The Immunodermatology Fellowship Training Program, based in the Dermatology Department at U.T. Southwestern, was established in 1976 and it has received continuous support from the National Research Service Award (NRSA) program for 15 years. Support for an additional 5 years is requested. Our purpose is to provide a stimulating, resource-rich, and critical environment in which postdoctoral M.D.'s, Ph.D.'s and predoctoral students of all races and ethnic backgrounds, who are interested in the prospect of academic careers dedicated to examining mechanisms of immunologically mediated skin disease, can develop the knowledge and skills that permit eventual establishment of independent programs of basic and/or clinical immunodermatologic investigation. The immunodermatology fellowship training program has since its inception been supported by immunologists from several departments at U.T. Southwestern. These individuals have a strong established record of collaboration on issues of cutaneous biology and disease. At present 10 individuals from 5 departments (Dermatology, Internal Medicine, Pathology, Microbiology, Cell Biology/Neurosciences) have come together as the faculty on this application. An additional strength has been the long- standing and close interaction that its faculty has maintained with the Immunology Graduate Studies Program at U.T. Southwestern. Significant changes have occurred in this training program since its last competitive renewal. The former Program Director, Dr. Robert E. Tigelaar, was replaced in 1990 by the current Program Director, Dr. Richard D. Sontheimer. Other changes include the departure of 2 other faculty members (Drs. Robert G. Freeman and Timothy J. Sullivan) and the addition of 3 new faculty (Drs. Kiyoshi Ariizumi, Ponciano D. Cruz, Jr. and Akira Takashima). In addition, an NIH-sponsored Skin Disease Research Core Center was established in the Dermatology Department in 1991. During the past 5 years, 30 postdoctoral fellows have received research training in our department, 11 of whom (8 M.D. is, 2 Ph.D. is and 1 M.D./Ph.D.) have bean supported by this NRSA. All but 2 of the 11 NRSA- supported individuals who were given the opportunity have completed their commitment to the NRSA program. Three of these 11 individuals currently hold faculty appointments, 1 is currently taking additional laboratory training elsewhere, 2 will be forced to leave our program prematurely because of the impending NRSA funding hiatus, and 1 has entered a private practice of dermatology. During the next 5 years, additional emphasis will be placed upon the recruitment of qualified individuals from underrepresented racial/ethnic groups.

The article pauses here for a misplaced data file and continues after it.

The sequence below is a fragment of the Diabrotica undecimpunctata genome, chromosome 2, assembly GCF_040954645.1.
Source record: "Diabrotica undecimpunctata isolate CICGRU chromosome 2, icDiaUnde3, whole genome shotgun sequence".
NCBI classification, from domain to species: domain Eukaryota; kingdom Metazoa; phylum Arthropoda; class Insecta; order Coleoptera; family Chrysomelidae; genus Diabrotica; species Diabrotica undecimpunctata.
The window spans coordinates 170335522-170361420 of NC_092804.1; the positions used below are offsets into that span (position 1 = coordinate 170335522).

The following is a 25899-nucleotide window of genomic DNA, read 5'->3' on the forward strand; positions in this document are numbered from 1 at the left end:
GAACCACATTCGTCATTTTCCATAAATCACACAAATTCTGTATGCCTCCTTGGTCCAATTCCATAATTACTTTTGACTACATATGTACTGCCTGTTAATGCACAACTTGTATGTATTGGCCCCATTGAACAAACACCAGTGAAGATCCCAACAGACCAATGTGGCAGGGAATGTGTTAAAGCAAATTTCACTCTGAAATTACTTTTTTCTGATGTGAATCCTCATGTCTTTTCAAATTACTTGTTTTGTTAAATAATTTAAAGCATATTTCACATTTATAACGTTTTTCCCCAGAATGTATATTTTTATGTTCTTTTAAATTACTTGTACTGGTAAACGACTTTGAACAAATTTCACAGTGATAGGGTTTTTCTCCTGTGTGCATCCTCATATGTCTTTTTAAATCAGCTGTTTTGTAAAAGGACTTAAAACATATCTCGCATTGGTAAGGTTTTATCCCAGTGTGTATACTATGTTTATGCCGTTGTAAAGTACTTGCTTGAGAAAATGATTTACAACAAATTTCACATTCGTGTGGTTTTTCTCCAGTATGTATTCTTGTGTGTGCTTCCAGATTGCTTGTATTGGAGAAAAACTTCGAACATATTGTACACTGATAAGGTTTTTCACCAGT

National Institute of Health (NIH)
National Institute of Arthritis and Musculoskeletal and Skin Diseases (NIAMS)
Institutional National Research Service Award (T32)
Project #
Application #
Study Section
Arthritis and Musculoskeletal and Skin Diseases Special Grants Review Committee (AMS)
Project Start
Project End
Budget Start
Budget End
Support Year
Fiscal Year
Total Cost
Indirect Cost
University of Texas Sw Medical Center Dallas
Schools of Medicine
United States
Zip Code
Vaughan, Melville B; Ramirez, Ruben D; Brown, Spencer A et al. (2004) A reproducible laser-wounded skin equivalent model to study the effects of aging in vitro. Rejuvenation Res 7:99-110
Kienker, L J; Ghosh, M R; Tucker, P W (1998) Regulatory elements in the promoter of a murine TCRD V gene segment. J Immunol 161:791-804
Cheng, S T; Nguyen, T Q; Yang, Y S et al. (1996) Calreticulin binds hYRNA and the 52-kDa polypeptide component of the Ro/SS-A ribonucleoprotein autoantigen. J Immunol 156:4484-91
Nguyen, T O; Capra, J D; Sontheimer, R D (1996) Calreticulin is transcriptionally upregulated by heat shock, calcium and heavy metals. Mol Immunol 33:379-86
Zappi, E; Sontheimer, R (1992) Clinical relevance of antibodies to Ro/SS-A and La/SS-B in subacute cutaneous lupus erythematosus and related conditions. Clin Dermatol 10:431-41
Simon, J C; Krutmann, J; Elmets, C A et al. (1992) Ultraviolet B-irradiated antigen-presenting cells display altered accessory signaling for T-cell activation: relevance to immune responses initiated in skin. J Invest Dermatol 98:66S-69S
McCauliffe, D P; Yang, Y S; Wilson, J et al. (1992) The 5'-flanking region of the human calreticulin gene shares homology with the human GRP78, GRP94, and protein disulfide isomerase promoters. J Biol Chem 267:2557-62
Sontheimer, R D; McCauliffe, D P; Zappi, E et al. (1992) Antinuclear antibodies: clinical correlations and biologic significance. Adv Dermatol 7:3-52;discussion 53
Sontheimer, R D; Lieu, T S; McCauliffe, D P (1991) Molecular characterization of the Ro/SS-A autoimmune response. Semin Dermatol 10:199-205
Gocinski, B L; Tigelaar, R E (1990) Roles of CD4+ and CD8+ T cells in murine contact sensitivity revealed by in vivo monoclonal antibody depletion. J Immunol 144:4121-8

Showing the most recent 10 out of 12 publications